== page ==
Personal Branding – Individual obliteration or recognition

If cattle are branded by farmers, or corporate groups seek to identify their brand values, surely branding is an impersonal activity that obliterates the individual, and “personal branding” is a contradiction in terms? Personal branding suggests that we take the subjective, the unique traits of an individual, and create an objective brand.  And to a certain extent that’s exactly what it is, but why does this seem incongruous?

A world that promotes global companies such as Amazon, Apple and Coca Cola may tempt us to abhor branding, offering our individuality to customers or employers as an antidote to the big brands.  However, personal branding can be a perfect combination of the benefits of individuality with the immediate recognition that branding allows.  It can be an intelligent and thoughtful process that enables your best personal traits and skills to be instantly recognised.

By recognising that nothing is original, that everything has been said or done before, then the way it’s said or done is vital, it’s all in the execution.  How we deliver our skills or our business is paramount to our success.  The difference between branding on a global scale and personal branding is all in the semantics, it’s got to be personal, unique to us.  Whereas a corporate group will be told what their brand is and attend an annual conference to be reminded of the company brand essence, the converse is true of personal branding.  Personal branding can never be dictated to an individual.  Personal branding must originate within the individual.  Personal branding is you.

Several years ago Victoria Beckham recognised the benefits of creating a brand based on the personal traits of her husband and herself.  The brand they created is in complete alignment with their personal values.  The couple can be described as sexy, polished and contemporary and their brand of clothes and scents echo these values.  The global recognition of brand Beckham indicates that successful personal branding should be authentic.   An honest exploration of who you are will, therefore, be essential.  You may wish that you were more compassionate and approachable, even developing these aspects of you character, but personal branding is all to do with you who you are now.  Although you chastise yourself for being too brusque and demanding, your employer or your customers may employ you for those very traits, your efficiency and focus on achieving business targets.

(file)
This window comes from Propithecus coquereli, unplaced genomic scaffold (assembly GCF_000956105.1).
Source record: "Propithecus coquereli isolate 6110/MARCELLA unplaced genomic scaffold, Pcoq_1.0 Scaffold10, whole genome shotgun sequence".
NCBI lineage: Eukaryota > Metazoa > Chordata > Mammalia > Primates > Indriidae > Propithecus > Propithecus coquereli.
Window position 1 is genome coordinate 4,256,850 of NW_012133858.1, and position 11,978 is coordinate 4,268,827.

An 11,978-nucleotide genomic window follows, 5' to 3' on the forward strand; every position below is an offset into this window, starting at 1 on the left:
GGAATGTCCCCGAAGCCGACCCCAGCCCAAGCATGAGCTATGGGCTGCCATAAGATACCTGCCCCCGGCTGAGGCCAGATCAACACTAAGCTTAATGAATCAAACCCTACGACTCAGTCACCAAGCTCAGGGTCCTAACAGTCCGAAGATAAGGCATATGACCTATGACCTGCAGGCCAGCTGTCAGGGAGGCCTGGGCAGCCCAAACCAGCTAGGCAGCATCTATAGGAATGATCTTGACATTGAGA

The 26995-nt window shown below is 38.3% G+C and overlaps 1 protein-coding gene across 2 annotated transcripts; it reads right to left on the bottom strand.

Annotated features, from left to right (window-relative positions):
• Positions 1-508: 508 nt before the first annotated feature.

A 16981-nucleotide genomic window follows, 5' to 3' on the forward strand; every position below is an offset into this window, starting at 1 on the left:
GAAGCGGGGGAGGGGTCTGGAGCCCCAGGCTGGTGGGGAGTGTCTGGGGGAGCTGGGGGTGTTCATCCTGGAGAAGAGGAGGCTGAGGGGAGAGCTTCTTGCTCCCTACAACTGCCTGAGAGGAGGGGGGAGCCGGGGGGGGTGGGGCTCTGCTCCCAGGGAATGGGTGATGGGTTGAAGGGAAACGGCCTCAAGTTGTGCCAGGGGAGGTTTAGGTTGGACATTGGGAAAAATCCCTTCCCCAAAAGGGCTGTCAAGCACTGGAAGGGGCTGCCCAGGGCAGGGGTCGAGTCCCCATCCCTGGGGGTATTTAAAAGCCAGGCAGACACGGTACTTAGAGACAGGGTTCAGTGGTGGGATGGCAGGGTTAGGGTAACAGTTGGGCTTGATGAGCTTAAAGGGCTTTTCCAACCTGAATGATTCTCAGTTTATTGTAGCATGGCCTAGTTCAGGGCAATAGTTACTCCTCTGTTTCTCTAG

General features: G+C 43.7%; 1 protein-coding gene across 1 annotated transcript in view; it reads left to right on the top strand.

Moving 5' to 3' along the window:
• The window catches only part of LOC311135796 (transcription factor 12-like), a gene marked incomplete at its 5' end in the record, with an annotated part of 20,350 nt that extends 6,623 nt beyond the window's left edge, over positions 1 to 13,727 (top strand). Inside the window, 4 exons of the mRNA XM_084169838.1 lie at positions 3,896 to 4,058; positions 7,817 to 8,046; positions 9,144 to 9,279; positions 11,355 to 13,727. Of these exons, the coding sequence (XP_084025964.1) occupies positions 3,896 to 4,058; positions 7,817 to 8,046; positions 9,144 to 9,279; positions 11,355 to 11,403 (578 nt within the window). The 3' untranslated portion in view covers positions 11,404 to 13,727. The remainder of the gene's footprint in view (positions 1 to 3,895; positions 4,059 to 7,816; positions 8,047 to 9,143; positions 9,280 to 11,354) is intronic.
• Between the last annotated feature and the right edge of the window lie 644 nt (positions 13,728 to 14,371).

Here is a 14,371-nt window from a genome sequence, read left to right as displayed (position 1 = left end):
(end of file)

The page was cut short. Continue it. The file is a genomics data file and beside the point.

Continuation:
By recognising your strengths and making them obvious to others your personal branding will be an honest reflection of who you are.  Your clients or employer will not be disappointed and you will not feel pressured to be someone you’re not. 

Personal branding is an honest reflection of all that’s good about you. It’s conveyed through your appearance, language and mannerisms.  Therefore, it’s important that the clothes, language and mannerisms that detract from your strengths are removed and replaced with indicators that naturally point to your strengths.  A style coach will not only enable you to identify the clothes and accessories that work with your body shape and colour palette but also the styles of clothes that will reflect your personal brand.

Grace Coddington, the creative director of American Vogue, has always maintained that, “Fashion isn’t just frocks. It’s how we do our houses, our gardens, it’s what we eat and drink.”  Coddington advocates an authentic style that can be easily recognised in everything we that do. Likewise our personal brand isn’t just how we do business it’s the way we conduct ourselves and the clothes that we wear which will reflect our authentic brand essence.

Karen Finlayson

2 Comments on Personal Branding – Individual obliteration or recognition

  1. Great piece Karen, particularly your reference to authenticity – a subject very close to my heart and work. I also found that your comment on your brand representing “who you are now” very poignant; too often it is possible to hold back from “branding” ourself because we are not the perfectly developed and complete “brand” that we wish (think we need!?) to be – “an honest reflection of all that’s good about you” – great advice.

    • Thanks Phil,it’s great to hear your comments. One phrase that’s been on my mind recently is, “It’s worth doing something poorly,
      until you can do it well.” (ZIG ZIGLAR) I think that, as you mention, many of us are waiting for to be perfectly developed before we consider our brand but it’s more important that we begin the brand recognition, changing it as we develop, rather than wait for perfection.

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